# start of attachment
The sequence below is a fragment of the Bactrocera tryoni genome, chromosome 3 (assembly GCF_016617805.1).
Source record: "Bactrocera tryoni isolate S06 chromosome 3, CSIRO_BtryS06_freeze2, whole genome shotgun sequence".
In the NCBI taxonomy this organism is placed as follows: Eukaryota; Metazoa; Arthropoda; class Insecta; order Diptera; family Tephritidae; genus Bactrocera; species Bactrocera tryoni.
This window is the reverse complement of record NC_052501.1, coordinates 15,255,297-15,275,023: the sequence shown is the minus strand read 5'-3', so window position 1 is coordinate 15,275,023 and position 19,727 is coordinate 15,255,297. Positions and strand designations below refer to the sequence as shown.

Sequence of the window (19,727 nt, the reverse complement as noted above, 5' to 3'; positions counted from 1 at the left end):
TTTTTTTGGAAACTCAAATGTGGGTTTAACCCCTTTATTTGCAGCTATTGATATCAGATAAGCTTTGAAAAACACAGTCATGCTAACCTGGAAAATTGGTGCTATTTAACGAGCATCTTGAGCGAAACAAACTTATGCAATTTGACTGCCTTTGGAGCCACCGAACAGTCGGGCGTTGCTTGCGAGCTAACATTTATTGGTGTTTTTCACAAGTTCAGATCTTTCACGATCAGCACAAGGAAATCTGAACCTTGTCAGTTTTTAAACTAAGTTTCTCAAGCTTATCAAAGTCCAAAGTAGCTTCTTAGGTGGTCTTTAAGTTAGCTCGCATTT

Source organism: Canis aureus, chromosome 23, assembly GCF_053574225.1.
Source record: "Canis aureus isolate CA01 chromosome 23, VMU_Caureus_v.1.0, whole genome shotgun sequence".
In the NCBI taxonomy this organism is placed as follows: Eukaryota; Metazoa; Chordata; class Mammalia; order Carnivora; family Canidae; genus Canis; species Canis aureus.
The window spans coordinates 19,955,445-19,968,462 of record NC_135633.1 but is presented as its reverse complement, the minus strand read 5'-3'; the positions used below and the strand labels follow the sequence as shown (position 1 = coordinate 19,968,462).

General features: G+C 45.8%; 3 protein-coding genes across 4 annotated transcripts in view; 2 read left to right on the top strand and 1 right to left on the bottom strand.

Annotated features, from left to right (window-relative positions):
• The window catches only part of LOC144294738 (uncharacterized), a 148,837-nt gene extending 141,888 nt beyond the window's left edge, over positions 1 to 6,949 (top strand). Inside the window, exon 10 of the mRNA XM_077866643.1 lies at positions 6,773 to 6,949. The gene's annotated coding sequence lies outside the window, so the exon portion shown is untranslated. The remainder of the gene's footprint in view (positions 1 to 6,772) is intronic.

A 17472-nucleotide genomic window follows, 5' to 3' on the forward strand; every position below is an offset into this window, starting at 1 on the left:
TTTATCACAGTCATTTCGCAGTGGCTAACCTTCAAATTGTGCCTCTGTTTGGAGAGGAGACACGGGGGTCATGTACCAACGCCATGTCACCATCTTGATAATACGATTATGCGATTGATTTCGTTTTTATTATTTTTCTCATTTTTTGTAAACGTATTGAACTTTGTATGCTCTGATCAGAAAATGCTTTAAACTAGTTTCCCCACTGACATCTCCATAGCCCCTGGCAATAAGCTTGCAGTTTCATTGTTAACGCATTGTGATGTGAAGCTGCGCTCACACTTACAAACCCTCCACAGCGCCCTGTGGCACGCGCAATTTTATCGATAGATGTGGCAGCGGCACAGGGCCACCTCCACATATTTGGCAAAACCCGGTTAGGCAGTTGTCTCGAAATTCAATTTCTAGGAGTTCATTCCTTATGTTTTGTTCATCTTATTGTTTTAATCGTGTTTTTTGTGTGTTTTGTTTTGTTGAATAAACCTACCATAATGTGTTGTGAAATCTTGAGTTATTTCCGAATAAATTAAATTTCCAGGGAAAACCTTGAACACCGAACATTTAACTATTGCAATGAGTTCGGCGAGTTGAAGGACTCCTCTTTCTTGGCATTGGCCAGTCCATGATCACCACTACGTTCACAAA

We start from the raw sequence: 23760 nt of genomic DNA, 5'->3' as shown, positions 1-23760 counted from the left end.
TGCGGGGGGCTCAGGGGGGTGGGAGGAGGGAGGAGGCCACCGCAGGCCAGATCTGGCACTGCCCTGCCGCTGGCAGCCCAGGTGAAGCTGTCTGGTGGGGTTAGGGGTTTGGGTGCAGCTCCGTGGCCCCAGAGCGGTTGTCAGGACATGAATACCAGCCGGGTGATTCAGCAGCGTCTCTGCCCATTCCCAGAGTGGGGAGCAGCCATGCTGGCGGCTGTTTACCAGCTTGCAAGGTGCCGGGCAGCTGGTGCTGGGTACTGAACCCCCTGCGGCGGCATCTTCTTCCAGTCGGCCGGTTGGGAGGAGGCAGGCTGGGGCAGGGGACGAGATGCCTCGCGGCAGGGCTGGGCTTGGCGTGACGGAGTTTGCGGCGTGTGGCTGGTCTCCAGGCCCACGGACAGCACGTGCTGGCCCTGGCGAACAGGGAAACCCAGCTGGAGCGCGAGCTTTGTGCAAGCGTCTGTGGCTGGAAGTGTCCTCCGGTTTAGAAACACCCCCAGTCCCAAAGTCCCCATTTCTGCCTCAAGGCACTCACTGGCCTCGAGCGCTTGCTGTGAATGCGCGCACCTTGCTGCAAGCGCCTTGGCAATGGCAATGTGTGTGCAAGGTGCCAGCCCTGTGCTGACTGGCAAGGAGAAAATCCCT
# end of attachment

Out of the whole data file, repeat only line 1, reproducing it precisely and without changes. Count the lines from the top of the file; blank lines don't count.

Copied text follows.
The sequence below is a fragment of the Bactrocera tryoni genome, chromosome 3 (assembly GCF_016617805.1).